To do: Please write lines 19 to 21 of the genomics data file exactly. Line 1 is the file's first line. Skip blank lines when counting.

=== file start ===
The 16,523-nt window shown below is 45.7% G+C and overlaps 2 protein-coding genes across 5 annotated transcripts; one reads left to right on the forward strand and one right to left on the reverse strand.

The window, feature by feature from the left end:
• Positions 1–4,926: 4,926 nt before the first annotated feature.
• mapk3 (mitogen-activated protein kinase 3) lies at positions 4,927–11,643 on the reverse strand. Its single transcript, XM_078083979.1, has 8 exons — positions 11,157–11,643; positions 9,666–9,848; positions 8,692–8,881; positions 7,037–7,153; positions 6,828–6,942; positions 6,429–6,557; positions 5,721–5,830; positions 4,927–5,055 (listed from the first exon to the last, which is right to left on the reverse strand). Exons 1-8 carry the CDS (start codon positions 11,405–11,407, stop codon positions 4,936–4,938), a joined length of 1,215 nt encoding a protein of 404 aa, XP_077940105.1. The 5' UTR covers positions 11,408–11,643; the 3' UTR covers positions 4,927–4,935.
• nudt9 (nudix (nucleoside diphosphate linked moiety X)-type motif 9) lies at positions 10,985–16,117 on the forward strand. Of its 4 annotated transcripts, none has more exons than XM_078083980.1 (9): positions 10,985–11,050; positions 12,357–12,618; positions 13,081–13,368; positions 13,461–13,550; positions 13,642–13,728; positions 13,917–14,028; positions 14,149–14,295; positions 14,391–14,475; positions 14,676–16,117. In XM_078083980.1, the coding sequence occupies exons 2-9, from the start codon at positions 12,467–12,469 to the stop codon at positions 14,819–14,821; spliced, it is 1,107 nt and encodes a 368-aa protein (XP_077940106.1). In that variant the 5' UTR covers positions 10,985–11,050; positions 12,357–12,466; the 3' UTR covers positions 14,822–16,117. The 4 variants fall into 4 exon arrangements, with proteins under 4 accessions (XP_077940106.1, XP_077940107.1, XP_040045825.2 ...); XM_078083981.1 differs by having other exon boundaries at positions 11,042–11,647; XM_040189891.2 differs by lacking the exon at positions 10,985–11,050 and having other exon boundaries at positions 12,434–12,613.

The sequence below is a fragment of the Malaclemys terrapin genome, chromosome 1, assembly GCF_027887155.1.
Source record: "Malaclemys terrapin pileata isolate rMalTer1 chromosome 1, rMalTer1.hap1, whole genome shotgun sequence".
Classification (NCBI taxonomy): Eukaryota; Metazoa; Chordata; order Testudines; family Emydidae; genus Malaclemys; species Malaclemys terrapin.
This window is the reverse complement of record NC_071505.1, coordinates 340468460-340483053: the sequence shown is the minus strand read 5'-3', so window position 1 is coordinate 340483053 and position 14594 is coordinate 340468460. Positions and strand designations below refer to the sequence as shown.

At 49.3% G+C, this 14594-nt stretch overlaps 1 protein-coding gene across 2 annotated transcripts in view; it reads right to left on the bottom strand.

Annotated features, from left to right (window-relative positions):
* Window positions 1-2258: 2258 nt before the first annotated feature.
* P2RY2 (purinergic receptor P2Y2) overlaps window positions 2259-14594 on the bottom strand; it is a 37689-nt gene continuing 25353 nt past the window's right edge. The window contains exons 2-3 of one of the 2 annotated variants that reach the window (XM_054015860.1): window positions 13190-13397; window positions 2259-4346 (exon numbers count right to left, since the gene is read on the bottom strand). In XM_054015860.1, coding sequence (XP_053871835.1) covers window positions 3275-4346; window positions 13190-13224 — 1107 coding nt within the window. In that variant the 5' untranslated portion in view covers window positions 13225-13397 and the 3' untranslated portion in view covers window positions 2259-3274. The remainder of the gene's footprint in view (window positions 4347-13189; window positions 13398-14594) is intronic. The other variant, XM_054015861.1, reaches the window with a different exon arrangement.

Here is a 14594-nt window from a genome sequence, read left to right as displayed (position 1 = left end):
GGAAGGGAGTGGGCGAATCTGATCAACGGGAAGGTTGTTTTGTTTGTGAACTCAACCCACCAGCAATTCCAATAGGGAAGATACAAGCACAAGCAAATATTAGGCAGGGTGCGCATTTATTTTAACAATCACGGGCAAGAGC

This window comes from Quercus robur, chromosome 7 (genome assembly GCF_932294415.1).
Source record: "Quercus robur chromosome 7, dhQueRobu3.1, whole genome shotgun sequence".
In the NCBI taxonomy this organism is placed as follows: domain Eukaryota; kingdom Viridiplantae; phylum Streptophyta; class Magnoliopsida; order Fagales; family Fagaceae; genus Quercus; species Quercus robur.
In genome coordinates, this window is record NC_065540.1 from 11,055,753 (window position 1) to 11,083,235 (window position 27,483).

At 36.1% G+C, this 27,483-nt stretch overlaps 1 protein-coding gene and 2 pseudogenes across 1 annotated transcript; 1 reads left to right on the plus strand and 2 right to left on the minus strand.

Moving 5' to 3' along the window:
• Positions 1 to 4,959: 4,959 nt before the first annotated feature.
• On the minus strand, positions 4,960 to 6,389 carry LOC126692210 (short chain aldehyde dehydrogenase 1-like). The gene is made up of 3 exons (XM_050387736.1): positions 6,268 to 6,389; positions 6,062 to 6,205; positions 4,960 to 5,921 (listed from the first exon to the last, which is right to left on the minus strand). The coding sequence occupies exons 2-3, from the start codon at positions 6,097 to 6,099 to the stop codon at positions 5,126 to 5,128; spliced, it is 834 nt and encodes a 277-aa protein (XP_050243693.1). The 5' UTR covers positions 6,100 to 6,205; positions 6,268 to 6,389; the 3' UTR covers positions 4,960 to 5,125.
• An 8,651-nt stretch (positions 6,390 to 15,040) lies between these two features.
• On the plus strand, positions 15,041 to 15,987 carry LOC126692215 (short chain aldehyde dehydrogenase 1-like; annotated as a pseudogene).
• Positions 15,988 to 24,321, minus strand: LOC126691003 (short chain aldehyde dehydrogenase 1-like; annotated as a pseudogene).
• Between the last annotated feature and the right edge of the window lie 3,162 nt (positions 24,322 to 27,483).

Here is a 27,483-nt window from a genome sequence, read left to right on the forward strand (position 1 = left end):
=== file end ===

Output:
In genome coordinates, this window is record NC_065540.1 from 11,055,753 (window position 1) to 11,083,235 (window position 27,483).

At 36.1% G+C, this 27,483-nt stretch overlaps 1 protein-coding gene and 2 pseudogenes across 1 annotated transcript; 1 reads left to right on the plus strand and 2 right to left on the minus strand.

Moving 5' to 3' along the window: